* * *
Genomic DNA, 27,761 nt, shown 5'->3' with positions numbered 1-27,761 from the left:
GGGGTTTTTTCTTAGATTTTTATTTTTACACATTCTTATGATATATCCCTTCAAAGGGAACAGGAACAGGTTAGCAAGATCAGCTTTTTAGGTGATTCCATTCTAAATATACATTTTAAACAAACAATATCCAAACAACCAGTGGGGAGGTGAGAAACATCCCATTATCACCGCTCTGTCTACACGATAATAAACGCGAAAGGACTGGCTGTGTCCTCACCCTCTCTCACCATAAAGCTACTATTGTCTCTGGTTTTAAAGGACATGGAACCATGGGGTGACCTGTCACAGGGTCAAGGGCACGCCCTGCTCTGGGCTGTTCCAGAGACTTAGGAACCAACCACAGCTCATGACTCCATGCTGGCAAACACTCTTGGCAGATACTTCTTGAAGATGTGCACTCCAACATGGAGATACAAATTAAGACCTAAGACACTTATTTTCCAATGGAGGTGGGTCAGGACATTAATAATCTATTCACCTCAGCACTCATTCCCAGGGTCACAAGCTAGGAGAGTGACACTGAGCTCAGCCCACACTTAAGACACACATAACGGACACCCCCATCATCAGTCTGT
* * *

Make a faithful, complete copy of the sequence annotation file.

Genomic DNA, 27,761 nt, shown 5'->3' with positions numbered 1-27,761 from the left:
GGGGTTTTTTCTTAGATTTTTATTTTTACACATTCTTATGATATATCCCTTCAAAGGGAACAGGAACAGGTTAGCAAGATCAGCTTTTTAGGTGATTCCATTCTAAATATACATTTTAAACAAACAATATCCAAACAACCAGTGGGGAGGTGAGAAACATCCCATTATCACCGCTCTGTCTACACGATAATAAACGCGAAAGGACTGGCTGTGTCCTCACCCTCTCTCACCATAAAGCTACTATTGTCTCTGGTTTTAAAGGACATGGAACCATGGGGTGACCTGTCACAGGGTCAAGGGCACGCCCTGCTCTGGGCTGTTCCAGAGACTTAGGAACCAACCACAGCTCATGACTCCATGCTGGCAAACACTCTTGGCAGATACTTCTTGAAGATGTGCACTCCAACATGGAGATACAAATTAAGACCTAAGACACTTATTTTCCAATGGAGGTGGGTCAGGACATTAATAATCTATTCACCTCAGCACTCATTCCCAGGGTCACAAGCTAGGAGAGTGACACTGAGCTCAGCCCACACTTAAGACACACATAACGGACACCCCCATCATCAGTCTGT